The Intensive Care Unit (ICU) is a very "intense" area and can create a great deal of tension and stress for patients and families. Effective and appropriate communication is an important part of the healing process, not only for the patient, but also for the family.
The following are suggestions for family members on how to communicate with a loved one in the ICU:
- Speak in a calm, clear manner. Make short positive statements. Many family members assume because their loved one is on a ventilator they cannot hear and so they speak loudly, don't worry they can hear you.
- Acknowledge and recognize any discomfort your loved one may be experiencing. For example, you may tell them, "You're are in the ICU and you have a tube to help you breath. This is just temporary and we will get the nurse to give you some medication to make you more comfortable, you are doing great and making progress."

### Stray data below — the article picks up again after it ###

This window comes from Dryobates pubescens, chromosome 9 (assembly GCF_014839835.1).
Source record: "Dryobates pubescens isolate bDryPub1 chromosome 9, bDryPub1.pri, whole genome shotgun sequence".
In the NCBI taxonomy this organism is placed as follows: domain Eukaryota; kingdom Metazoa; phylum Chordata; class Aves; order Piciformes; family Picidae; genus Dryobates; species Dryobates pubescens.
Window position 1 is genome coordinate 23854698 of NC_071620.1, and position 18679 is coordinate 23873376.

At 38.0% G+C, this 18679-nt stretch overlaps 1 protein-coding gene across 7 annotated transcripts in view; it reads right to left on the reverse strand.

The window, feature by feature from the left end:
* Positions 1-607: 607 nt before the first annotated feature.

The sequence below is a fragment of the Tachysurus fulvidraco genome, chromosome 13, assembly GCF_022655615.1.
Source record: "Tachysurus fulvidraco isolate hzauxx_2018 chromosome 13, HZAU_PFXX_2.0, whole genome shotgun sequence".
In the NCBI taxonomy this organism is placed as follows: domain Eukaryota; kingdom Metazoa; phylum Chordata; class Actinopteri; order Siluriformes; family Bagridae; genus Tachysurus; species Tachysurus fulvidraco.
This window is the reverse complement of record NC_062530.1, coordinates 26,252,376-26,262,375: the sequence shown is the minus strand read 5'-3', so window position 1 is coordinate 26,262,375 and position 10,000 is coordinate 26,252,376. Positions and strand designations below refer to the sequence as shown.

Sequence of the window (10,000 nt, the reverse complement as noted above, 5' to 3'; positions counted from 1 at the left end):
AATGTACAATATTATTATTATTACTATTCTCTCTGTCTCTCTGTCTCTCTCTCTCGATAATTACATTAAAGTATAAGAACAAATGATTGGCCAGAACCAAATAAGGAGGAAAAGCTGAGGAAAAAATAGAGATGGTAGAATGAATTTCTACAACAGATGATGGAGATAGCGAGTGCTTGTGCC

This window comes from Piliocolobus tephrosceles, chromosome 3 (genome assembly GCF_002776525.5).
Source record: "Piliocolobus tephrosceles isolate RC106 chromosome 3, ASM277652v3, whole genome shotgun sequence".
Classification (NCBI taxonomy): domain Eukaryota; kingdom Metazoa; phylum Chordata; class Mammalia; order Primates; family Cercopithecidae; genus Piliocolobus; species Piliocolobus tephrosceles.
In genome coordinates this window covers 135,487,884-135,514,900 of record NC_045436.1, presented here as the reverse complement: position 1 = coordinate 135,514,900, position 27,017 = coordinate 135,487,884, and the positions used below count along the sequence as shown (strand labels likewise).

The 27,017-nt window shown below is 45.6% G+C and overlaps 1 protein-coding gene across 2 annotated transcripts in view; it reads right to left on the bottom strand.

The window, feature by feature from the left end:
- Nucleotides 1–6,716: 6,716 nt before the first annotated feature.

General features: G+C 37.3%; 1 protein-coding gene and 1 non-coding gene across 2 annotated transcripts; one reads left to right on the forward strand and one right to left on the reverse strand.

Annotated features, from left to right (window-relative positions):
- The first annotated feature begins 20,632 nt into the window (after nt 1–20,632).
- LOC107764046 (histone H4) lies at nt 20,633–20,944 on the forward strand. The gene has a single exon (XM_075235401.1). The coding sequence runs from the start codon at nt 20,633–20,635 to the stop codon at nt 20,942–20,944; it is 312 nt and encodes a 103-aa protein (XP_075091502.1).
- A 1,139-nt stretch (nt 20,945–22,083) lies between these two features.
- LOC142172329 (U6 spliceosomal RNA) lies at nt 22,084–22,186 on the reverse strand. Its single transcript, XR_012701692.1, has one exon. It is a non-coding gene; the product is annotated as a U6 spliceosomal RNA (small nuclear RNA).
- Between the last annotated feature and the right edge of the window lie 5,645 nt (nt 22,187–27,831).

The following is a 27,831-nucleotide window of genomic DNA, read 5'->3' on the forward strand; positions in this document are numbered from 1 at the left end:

- Do not ask the patient questions that cannot be answered. Use a board so the patient can point to a word such as "pain," this allows your loved one to make his need known. Most ICU's have these boards available or will make one for you. It is not unusual for patients to be angry, frustrated, or not be interested in communicating. Be patient with them, the frustration level will decrease and perhaps another method of communication will work better for them.
- Provide a small board for the patient to write on. Many patients can write just enough so you know what they want. The hospital should provide this, however, these boards can also be purchased at a drug store or art supply store.